HOW TO VECTORIZE YOUR HAND LETTERING

How to vectorize your hand lettering - Lettering Daily
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TODAY WE WELCOME JAMES LEWIS FROM THE LIGATURE COLLECTIVE

 

A warm welcome to an amazing and hard working hand lettering artist. We are continuing our collaborations with hand lettering artists worldwide in order to bring you the best educational and inspirational content!

James Lewis is here today to teach you how to transform your brush lettering into vector!

Before we jump right in let us introduce you with Ligature Collective.

The Ligature Collective was born in 2013 when Jorgen Grotdal reached out to some of the most successful lettering artists & designers around the world with the goal of forming an international group of like minded individuals to collaborate with and share ideas.

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How to vectorize your hand lettering in 4 easy steps - lettering daily

The name Ligature Collective was coined by James Lewis, one of the founding members, as it represented the coming together of typographic skill and knowledge.

After successfully growing the ligature collective Instagram to over 250,000 followers James Lewis took over as director of the group with a vision to recruit new members, build a website, and become the number one destination for creatives looking to learn hand lettering, and clients looking to hire the eclectic talent within the group.

How to vectorize your hand lettering - Lettering Daily
How to vectorize your hand lettering - Lettering Daily

Without further ado, let’s turn it over to James and learn how to vectorize your hand lettering!

Hello creative people! 

James here, during the six years I’ve been drawing hand lettering, and designing typography the most common question I’ve received is ‘’how are your single letter artworks so precise?’’.

It’s a question we at Ligature collective get almost everyday!

Lucky for you, with this tutorial you will learn how to transform your hand lettering into a vector format which  you can afterwards utilize in many different ways!

This is something that all professional lettering artists do, once you learn this process, a whole new world of possibilities will open up for you as a hand letterer.

How to vectorize your hand lettering - Lettering Daily
UNDERSTANDING THE BENEFITS OF VECTORIZED HAND LETTERING

 

Firstly,

it is important to understand that vector based objects have the capability to change their size  without losing any quality while on the other hand if you grab a pixel based image, and you try to increase the size of it, you will notice immediately that it will lose the quality.

Besides that you can completely manipulate your lettering with the help of the pen tool (which I will elaborate later on) in order to get those razor sharp lines!

By learning this process you will be able to create logotypes for clients, or create lettering that you will be able to print on various merchandise as we do at Ligature Collective.

Once you start to get a hang of Adobe Illustrator you will realize that your imagination is your only limit!

How to vectorize your hand lettering - Lettering Daily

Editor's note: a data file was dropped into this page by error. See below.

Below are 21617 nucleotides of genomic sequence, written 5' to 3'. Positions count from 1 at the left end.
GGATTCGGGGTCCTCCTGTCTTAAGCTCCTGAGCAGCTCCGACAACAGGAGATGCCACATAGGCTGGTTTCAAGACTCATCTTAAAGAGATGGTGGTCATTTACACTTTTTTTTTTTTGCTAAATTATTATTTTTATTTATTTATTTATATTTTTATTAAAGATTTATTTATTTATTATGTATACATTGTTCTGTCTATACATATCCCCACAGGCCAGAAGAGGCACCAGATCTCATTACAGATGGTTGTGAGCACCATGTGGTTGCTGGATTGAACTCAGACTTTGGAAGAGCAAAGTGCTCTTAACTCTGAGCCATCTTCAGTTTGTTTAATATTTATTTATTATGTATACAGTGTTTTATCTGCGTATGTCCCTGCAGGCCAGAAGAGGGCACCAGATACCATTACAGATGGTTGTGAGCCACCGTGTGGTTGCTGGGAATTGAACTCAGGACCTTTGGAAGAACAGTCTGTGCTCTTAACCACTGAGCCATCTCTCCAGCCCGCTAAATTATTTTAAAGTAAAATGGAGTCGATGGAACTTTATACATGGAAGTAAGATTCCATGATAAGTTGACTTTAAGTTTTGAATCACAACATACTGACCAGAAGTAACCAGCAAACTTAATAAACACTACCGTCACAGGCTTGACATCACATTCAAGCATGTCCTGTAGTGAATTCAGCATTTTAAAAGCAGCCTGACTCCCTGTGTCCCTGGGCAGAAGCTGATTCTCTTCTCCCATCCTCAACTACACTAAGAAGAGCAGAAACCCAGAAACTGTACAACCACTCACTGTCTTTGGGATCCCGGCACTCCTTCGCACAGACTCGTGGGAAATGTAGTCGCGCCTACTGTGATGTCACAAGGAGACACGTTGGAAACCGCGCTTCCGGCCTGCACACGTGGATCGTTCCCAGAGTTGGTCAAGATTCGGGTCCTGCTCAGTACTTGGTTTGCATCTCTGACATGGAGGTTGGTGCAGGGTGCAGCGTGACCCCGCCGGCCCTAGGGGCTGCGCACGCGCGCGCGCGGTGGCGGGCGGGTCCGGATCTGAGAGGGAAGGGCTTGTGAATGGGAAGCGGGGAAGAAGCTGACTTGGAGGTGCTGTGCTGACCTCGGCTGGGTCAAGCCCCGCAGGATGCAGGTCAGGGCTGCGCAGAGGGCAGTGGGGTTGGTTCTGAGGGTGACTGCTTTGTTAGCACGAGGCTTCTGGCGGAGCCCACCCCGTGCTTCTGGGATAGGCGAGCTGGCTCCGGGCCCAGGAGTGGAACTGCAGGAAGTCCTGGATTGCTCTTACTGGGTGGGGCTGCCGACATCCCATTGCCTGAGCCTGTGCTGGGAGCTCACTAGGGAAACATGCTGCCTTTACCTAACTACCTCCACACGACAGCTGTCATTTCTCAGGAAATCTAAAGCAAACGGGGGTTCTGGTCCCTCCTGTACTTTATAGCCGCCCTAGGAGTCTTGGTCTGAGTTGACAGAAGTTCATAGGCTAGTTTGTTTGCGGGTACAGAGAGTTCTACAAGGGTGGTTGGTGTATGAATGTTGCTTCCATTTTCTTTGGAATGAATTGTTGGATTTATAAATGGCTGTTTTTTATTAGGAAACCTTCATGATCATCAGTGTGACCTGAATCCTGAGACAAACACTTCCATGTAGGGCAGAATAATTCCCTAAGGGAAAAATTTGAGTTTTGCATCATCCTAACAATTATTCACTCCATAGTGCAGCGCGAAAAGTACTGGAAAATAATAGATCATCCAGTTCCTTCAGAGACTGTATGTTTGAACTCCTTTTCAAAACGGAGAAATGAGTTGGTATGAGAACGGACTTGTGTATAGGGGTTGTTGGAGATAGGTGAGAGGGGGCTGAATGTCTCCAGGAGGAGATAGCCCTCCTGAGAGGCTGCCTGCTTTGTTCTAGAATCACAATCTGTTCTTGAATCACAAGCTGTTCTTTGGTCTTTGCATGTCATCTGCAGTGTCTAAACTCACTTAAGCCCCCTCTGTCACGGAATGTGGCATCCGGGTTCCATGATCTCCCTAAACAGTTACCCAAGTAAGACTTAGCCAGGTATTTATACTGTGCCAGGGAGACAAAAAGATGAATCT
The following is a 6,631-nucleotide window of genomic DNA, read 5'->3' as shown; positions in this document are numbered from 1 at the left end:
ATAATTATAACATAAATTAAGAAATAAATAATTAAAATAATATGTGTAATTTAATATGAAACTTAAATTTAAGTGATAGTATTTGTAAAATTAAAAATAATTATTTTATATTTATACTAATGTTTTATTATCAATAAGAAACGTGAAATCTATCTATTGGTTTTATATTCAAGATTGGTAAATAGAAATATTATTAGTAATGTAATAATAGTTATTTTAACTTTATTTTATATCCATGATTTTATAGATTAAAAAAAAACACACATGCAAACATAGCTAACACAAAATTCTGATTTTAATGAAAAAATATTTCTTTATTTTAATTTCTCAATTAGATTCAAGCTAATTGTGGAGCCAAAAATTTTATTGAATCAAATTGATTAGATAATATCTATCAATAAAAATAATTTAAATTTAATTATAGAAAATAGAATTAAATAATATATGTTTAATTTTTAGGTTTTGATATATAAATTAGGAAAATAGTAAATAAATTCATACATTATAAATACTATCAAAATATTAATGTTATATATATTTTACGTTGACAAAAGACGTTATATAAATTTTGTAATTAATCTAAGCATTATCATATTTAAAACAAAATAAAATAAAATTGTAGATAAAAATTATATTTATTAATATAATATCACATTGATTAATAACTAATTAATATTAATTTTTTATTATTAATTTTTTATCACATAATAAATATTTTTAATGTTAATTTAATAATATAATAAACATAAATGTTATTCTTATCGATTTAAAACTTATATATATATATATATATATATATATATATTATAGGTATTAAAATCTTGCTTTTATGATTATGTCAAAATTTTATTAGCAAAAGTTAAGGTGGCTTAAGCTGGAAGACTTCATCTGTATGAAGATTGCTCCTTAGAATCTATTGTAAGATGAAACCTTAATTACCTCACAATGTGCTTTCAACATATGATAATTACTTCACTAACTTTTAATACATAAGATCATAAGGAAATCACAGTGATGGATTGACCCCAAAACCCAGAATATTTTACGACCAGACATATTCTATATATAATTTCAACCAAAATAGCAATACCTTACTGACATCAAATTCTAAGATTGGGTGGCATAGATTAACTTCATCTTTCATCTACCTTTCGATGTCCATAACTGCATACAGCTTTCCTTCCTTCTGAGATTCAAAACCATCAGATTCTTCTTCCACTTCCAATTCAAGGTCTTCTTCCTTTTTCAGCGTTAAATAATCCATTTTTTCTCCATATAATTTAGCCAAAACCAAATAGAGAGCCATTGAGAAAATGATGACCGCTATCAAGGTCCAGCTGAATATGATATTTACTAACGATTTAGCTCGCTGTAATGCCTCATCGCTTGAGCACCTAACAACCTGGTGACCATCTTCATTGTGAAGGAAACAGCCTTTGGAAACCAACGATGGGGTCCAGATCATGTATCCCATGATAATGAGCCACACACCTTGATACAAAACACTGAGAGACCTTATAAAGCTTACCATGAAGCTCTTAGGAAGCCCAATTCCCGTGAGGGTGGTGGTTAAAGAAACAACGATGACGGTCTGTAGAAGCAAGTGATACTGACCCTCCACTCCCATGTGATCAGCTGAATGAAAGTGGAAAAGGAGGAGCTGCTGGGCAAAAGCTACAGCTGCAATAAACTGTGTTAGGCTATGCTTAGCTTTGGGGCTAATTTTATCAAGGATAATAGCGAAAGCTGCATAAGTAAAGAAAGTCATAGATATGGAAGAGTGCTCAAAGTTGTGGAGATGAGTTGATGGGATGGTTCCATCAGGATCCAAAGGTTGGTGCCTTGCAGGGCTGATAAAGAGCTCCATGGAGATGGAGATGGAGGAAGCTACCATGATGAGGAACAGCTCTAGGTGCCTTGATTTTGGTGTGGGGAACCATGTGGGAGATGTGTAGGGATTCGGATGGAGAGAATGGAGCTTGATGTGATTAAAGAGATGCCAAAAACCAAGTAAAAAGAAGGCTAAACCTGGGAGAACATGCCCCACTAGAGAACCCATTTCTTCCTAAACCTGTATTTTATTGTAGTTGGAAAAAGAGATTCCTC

For too long I hoarded the ancient lettering secrets, and I’ve definitely learned A LOT through experimentation and studying books like:

Karen Cheng’s ‘’Designing Type” 

and

Ivan Castro’s ‘’The ABC of custom lettering’’. 

Secrets that allowed me to design logos and custom lettering for brands all around the world!

Finally, after Lettering Daily pleaded with me to give up the secrets, I gave in, and wrote this 4 steps to precision lettering tutorial.

But wait there’s more, not only am I telling you how to create precise lettering but I’ll be showing you an example of a letter I designed using this exact method!

How to vectorize your hand lettering - Lettering Daily

Before we get into the process I warn you, custom lettering is addictive, (and time consuming).

It is highly probable that you will end up pulling bezier handles in Adobe Illustrator to the point you can no longer recognize the letters you’re designing.

​There are a few tools that you will be needing for this:

How to vectorize your hand lettering - Lettering Daily
STEP 1 – BRUSH LETTERING

Now this may look daunting to you beginners, but do not be discouraged!

All calligraphy takes time to perfect and I have huge admiration for calligraphy artists like Paul Antonio Attong who clearly practice as often as they possibly can. 

Now this technique can be used to create vector lettering from any style of calligraphy, but for the purpose of this tutorial I want you to draw out some guidelines and write out the letter ‘M’.

As a rule, down strokes are thick and upstrokes are thin, good luck!

Do not be discouraged if your M doesn’t look perfect first time

– it took me 20 attempts to get this M- keep trying until you are satisfied as we will be refining the letter form as we go.

QUICK TIP – Create some guidelines!

 
How to vectorize your hand lettering - Lettering Daily
STEP 2 – TRACING

Tracing the letter form allows you to refine your letter.

It’s pretty self explanatory: trace the letter, make it cleaner and more precise, then do it again (and again, and again, and again).